Huchel reminds us of Hugh Nibley’s essay “The Meaning of the Atonement” in which Nibley showed that the resurrection is really another word for atonement (at-one-ment), along with “re-conciliation, re-demption… re-lease, salvation, and so on. All refer to a return to a former state” ((Hugh Nibley, “The Meaning of the Atonement,” Approaching Zion, http://mi.byu.edu/publications/books/?bookid=75&chapid=944)). It is this that occurs at the veil in the temple.
At this point I was very interested in Huchel’s analysis. In 2008 at Easter I wrote a post I titled “The Resurrection and the Temple” in which I said:
I don’t think we recognize just how inseparably tied are the realities of the resurrection and the temple. We don’t often mention the two in the same sentence, yet this might be excusable given that they represent very much one and the same eternal ideals and principles… the atonement and the resurrection are connected principles, both enabling us to return to the presence of God, for no untransfigured or unquickened mortal flesh can withstand God’s presence and live. ((Bryce Haymond, “The Resurrection and the Temple,” TempleStudy.com, 23 March 2008, http://www.templestudy.com/2008/03/23/the-resurrection-and-the-temple/))
At the time I did not realize how fully the blessings of the resurrection are extended to us through the temple. In order to stand in the presence of God, one must be in a type of “resurrected” state, something akin to what Latter-day Saints might term “transfiguration” for mortals, a perfected state, for no unclean thing can dwell in His presence (Moses 6:57). But can we achieve that state through the atonement and the temple? Br. Huchel writes:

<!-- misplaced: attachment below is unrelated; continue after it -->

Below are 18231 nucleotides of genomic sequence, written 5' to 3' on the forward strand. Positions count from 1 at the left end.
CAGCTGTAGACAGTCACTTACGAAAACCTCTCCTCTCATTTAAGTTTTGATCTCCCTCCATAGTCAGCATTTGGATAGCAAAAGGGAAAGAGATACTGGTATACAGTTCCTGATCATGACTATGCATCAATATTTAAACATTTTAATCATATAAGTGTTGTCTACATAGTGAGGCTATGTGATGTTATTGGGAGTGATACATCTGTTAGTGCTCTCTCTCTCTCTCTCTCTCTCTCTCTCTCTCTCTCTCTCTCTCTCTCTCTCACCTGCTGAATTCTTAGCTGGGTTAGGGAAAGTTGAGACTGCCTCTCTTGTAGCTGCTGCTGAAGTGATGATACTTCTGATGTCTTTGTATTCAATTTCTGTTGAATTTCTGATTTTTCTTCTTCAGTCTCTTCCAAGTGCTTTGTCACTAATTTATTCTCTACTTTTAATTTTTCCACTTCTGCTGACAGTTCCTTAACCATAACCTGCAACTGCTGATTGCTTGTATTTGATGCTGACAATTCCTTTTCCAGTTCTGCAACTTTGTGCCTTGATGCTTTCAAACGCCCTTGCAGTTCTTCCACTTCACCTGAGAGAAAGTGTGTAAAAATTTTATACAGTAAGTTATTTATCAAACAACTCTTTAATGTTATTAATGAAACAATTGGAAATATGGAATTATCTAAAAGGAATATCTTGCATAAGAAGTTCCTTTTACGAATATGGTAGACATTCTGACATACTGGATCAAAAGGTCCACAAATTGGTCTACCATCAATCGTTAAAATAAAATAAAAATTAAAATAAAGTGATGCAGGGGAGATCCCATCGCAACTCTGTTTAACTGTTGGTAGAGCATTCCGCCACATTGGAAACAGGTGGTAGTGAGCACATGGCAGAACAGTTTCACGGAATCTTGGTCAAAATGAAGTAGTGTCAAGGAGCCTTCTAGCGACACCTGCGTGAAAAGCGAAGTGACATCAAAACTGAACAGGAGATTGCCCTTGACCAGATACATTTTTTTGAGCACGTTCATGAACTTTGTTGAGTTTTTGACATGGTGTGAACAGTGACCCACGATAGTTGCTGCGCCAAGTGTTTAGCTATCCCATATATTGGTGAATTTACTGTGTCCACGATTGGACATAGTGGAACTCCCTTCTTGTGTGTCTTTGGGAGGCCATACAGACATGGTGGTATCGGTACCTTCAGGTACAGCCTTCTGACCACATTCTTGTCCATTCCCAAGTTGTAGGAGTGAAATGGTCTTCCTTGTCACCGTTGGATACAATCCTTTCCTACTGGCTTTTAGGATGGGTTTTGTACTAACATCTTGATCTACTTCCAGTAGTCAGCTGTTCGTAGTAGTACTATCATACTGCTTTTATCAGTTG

After one has made the journey of the heavenly ascent and has been taken into the embrace of God at the veil, one gains possession of certain keys. He has the keys of traveling at will up and down the path of the heavenly ascent (see D&C 132:19–20). He has the keys to bind, to seal, and to loose. His eventual exaltation is sealed upon him (D&C 131:5–6). Whereas it is given provisionally in the earthly ordinances, it is sealed upon him by the ordinances of the holy of holies. ((Frederick M. Huchel, “Antecedents of the Restoration in the Ancient Temple,” FARMS Review, volume 21, issue 1, 2009. http://mi.byu.edu/publications/review/?vol=21&num=1&id=753))
Being sealed up unto eternal life, and receiving the fulness of the priesthood, is a subject I wrote about in “The Culminating Sealing Ordinance of the Temple.” It is what we often call receiving one’s calling and election, or the more sure word of prophecy (D&C 131:5–6). It is a person’s knowing that they are sealed up unto eternal life through the most sacred ordinances of the priesthood found only in the temple. This is the ultimate at-one-ment, after which the promised blessings in John 14-17 may be fulfilled. The Prophet Joseph Smith once described these blessings: